“We are very much pro-rail,” Hannemann said after the the hearing. “We just think this is the wrong funding mechanism.”
Neighbor island officials also spoke out.
In a statement, Hawaii County Mayor Harry Kim said he opposes the “unnecessary,” permanent cap on the counties’ TAT share. He called the GET “the most regressive form of taxation that impacts the lower income the greatest.”
Others, like Maui County Council Chair Mike White, would like to see a bill that uses only the GET.
“The State has multiple sources of revenues,” White wrote. “The counties only have property tax, motor vehicle weight tax, and public utility franchise tax.”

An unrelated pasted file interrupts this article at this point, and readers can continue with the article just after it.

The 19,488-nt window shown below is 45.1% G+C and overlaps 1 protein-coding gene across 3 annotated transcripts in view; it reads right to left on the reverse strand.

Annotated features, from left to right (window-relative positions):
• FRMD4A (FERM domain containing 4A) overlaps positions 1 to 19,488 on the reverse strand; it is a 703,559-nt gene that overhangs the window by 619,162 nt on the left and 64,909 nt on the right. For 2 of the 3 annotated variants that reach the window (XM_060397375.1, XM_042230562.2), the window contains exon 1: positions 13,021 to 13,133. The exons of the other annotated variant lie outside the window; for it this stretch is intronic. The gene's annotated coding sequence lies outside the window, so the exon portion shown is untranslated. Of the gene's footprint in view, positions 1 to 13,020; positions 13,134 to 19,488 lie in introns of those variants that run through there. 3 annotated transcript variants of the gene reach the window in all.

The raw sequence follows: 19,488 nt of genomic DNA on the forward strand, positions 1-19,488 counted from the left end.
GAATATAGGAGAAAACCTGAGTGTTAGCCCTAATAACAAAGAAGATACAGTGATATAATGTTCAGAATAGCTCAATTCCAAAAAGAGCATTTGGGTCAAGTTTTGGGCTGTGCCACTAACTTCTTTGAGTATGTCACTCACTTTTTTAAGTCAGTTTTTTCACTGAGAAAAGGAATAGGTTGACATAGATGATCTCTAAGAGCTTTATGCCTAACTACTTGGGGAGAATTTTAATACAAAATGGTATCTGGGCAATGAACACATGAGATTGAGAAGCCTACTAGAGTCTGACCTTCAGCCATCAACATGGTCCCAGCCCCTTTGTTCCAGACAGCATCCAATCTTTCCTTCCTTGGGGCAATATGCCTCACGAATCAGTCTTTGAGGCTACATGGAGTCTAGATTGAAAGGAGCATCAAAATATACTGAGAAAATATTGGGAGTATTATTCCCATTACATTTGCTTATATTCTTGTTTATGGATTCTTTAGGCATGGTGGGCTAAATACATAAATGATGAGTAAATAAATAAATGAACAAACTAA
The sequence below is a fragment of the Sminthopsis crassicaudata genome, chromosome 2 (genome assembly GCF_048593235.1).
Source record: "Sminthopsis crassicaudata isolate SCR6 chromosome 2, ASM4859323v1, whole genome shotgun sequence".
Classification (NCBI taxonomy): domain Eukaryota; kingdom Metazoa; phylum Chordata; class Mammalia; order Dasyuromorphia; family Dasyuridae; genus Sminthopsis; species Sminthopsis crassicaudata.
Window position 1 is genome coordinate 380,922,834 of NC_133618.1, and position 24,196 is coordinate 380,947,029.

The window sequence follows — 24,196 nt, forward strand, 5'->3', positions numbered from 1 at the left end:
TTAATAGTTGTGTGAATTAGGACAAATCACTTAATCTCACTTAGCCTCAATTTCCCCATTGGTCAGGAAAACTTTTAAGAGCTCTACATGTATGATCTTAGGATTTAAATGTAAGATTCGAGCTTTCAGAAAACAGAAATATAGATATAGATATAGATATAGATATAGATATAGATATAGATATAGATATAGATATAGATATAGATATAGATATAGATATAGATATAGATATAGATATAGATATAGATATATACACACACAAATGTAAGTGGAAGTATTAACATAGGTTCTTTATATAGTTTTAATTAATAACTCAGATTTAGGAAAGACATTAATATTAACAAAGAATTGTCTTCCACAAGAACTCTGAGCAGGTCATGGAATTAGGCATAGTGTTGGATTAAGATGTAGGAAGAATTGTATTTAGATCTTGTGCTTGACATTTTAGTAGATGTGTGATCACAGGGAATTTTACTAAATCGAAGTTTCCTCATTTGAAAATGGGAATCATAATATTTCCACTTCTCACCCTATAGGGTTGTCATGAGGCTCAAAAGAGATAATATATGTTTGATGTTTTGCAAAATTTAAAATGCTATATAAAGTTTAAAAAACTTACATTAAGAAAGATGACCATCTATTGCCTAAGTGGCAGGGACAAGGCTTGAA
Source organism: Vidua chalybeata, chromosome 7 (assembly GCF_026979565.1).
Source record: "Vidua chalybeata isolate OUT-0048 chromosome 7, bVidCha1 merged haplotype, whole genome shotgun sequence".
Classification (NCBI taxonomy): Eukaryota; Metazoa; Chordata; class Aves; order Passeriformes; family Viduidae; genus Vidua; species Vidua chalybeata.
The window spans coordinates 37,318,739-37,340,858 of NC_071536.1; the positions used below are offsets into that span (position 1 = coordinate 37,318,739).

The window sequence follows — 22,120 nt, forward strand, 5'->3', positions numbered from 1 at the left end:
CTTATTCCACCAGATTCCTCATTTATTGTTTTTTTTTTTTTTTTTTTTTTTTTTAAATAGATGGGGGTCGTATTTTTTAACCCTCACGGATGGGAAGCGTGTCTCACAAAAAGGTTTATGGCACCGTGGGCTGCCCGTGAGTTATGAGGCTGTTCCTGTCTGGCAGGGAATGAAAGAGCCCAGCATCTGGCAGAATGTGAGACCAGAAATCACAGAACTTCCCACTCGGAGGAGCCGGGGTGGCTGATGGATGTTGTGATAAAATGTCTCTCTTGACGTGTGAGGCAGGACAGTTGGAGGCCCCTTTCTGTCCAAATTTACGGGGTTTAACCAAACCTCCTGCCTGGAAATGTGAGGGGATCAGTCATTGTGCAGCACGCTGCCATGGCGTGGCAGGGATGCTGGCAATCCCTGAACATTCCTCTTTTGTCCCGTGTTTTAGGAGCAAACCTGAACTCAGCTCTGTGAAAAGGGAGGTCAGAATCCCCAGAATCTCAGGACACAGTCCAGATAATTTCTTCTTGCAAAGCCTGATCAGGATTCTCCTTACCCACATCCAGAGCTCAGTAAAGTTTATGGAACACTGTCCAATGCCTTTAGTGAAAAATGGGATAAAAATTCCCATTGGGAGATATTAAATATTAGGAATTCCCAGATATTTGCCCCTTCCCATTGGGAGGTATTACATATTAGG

Citizens also weighed in on both sides of the issue. Choon James, a rail critic known for concerns about land use issues, added comic relief by throwing a bundle of 100 $1 bills into the air to make a point about the project’s escalating costs.
Meanwhile, sign wavers lined up outside the Beretenia Street side of the Capitol. Trucks bearing “We Will Use Rail” and “Finish To Ala Moana” signs circled the Capitol, honking.
Most supported using a GET-only proposal because extending the surcharge, which Oahu residents already pay, didn’t seem like a big difference. They also worried about the potential impacts a hotel tax increase could have on the tourism industry.
Misty Mamo of Waianae said locals and tourists alike pay the GET when they buy goods and could ride rail. She sympathized with tourists who already pay a lot to visit Hawaii.